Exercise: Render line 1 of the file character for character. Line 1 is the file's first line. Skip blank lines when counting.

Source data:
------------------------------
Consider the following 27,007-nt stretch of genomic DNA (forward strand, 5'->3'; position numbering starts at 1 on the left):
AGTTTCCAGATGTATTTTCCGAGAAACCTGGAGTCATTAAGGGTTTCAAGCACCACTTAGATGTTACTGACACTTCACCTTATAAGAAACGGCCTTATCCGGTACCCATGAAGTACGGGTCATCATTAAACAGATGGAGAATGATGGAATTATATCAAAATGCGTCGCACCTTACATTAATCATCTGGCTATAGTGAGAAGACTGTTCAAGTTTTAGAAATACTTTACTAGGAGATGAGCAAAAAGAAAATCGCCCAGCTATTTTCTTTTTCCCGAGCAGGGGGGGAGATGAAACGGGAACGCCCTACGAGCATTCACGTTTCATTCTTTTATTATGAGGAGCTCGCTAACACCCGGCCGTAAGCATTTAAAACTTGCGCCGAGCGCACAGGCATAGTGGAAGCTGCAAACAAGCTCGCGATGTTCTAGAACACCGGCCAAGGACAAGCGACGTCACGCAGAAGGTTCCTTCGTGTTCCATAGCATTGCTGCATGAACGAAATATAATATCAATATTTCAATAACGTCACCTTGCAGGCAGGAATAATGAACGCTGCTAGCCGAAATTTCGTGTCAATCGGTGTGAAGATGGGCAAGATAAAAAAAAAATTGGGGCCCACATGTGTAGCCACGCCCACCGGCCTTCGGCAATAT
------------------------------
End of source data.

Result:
Consider the following 27,007-nt stretch of genomic DNA (forward strand, 5'->3'; position numbering starts at 1 on the left):